Our LKOC Partnership with WCCC supports the Community Service Workline, who maintain the landscaping at Alala Point at the entrance to Lanikai. In 2018, the women marched with us in the parade, in which our float depicted a replica of the stone marker at Alala Point. Out float won an award for "Best Use of Theme". LKOC Beautification Chair, Steve Mechler, accepted the award from Kailua Chamber of Commerce Vice President Mike Fry.
In 2019, our parade float depicted the Kalapawai Triangle Banyan, planted by LKOC in 1954. Over the decades, LKOC has installed and renovated the triangle landscaping several times (in 1970 and 2010), and continues to maintain the landscaping and irrigation at the triangle, now a rotary, to this day. This is just one of the many planting projects that LKOC has been proud to sponsor over the years.
KAILUA LIBRARY COURTYARD
LKOC was happy to partner with the "Friends of Kailua Library" to refurbish the courtyard at Kailua Library. It turned into a delightful place to enjoy a book or meet with friends. Stop by to enjoy the surprise of finding this beautiful, secluded spot in the heart of Kailua. Note that back in 1991, LKOC helped facilitate a massive re-landscaping and tree planting of the entire Kailua Library exterior grounds and parking lot.
KALAMA BEACH PARK WORKDAYS
Since 2016, LKOC and volunteers from the Pali Lions Club have been out in force at Kalama Beach Park to remove invasive species that had overrun parts of the landscaping there. The naupaka, which LKOC had replanted 10 years ago, was being strangled by ivy gourd and other vines, and invaded by Christmas berry and other unwanted shrubbery.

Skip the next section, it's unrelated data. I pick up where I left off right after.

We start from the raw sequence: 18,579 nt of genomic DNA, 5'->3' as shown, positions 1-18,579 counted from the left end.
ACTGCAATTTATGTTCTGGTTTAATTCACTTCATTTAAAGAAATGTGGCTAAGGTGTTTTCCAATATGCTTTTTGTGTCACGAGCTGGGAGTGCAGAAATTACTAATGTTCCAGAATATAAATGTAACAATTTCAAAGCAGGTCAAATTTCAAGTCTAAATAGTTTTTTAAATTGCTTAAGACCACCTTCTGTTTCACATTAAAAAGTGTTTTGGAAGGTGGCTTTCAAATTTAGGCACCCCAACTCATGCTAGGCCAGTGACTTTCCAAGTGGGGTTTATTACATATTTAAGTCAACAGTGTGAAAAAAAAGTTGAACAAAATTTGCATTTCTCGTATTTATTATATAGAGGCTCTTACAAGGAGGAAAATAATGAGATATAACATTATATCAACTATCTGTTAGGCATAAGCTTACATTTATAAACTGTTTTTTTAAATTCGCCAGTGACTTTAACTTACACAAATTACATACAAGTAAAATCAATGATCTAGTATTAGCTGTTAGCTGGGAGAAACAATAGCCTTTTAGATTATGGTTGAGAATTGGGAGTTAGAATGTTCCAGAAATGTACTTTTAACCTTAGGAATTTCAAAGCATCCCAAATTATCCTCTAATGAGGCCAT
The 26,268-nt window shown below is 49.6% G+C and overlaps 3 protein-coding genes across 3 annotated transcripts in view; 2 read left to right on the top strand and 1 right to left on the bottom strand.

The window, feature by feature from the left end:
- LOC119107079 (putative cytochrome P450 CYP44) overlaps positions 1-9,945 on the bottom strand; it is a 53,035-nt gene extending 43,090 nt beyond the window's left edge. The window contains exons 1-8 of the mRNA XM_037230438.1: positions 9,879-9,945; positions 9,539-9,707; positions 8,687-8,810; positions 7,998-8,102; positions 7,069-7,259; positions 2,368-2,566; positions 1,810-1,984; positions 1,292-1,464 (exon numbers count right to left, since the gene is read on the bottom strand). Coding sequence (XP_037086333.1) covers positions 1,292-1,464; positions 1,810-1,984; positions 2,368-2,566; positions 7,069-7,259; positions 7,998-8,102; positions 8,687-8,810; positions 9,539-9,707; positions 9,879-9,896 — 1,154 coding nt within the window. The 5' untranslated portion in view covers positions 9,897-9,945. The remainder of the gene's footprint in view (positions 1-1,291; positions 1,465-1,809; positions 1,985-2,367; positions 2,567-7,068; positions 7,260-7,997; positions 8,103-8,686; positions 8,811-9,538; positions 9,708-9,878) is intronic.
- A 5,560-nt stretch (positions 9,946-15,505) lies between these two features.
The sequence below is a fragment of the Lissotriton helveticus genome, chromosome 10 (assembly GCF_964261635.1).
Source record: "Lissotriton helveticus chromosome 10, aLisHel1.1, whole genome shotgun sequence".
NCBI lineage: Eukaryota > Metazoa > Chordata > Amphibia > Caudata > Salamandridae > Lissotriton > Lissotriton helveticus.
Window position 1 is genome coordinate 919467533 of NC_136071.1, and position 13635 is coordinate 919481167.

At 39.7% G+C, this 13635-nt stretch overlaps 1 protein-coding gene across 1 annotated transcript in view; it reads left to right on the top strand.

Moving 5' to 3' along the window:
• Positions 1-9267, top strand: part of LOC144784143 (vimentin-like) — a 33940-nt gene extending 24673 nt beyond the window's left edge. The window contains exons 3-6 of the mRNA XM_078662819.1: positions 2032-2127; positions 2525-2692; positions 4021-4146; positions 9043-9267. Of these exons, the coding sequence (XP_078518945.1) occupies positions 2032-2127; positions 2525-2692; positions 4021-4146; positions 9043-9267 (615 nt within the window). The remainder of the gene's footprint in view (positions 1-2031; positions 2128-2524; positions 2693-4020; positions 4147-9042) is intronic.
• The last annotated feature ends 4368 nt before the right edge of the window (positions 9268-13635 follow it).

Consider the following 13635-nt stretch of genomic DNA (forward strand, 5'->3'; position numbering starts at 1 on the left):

Thanks to Paula Ress for coordinating the events with City and County officials, and to Jay Floan from Pali Lions for generously offering the services of their crew of volunteer members.
In 2017, LKOC adopted Kalama Beach Park through the City and County Hoa Paka program. To get involved, please visit our Volunteer Opportunities Page for details. We’d love to have you join us!
MOKAPU BOULEVARD MEDIAN
In 2007, in partnership with the City and County of Honolulu, Lani-Kailua Outdoor Circle took on the project of replanting the median on Mokapu Road between North Kalaheo Avenue and Marine Corp Base Hawaii. (Note that the mauka portion of Mokapu Boulevard from North Kalaheo Avenue to Oneawa Street is a state road, not under C&C jurisdiction.) The makai median had been planted with wiliwili trees, but those beautiful trees were devastated by the gall wasp introduced to Hawaii. LKOC funded the new trees (over $15,000), and C&C donated use of their equipment and manpower to plant them. Now, shower trees adorn both ends of the planting, and narra trees fill the center sections. We look forward to driving in the shade of these trees as they grow and fill out to create a canopy where the wiliwili trees once stood.
Note also that LKOC has been involved with planting trees along the entire Mokapu Boulevard/Road median since 1967!
Please visit our History of LKOC page to see all the beautification and planting projects we have done in Kailua since 1948.
KAILUA TRAFFIC TRIANGLES
Kalapawai Triangle Landscaping
Since 2010, LKOC has maintained the two traffic triangles at the ends of Kalaheo Avenue, one at Pali Palms, and the other at Kalapawai Market. Not only did LKOC fund the design and construction of the landscaping, it currently pays for the on-going professional maintenance of those plantings, including all irrigation repair, by Hele Mai Lawn and Garden Service.
Below is a split screen view of Pali Palms Triangle, with the current landscaping shown on top, compared to the what was there in the past. What a beautiful difference!
ARBOR DAY MULCHING AT KAILUA REC CENTER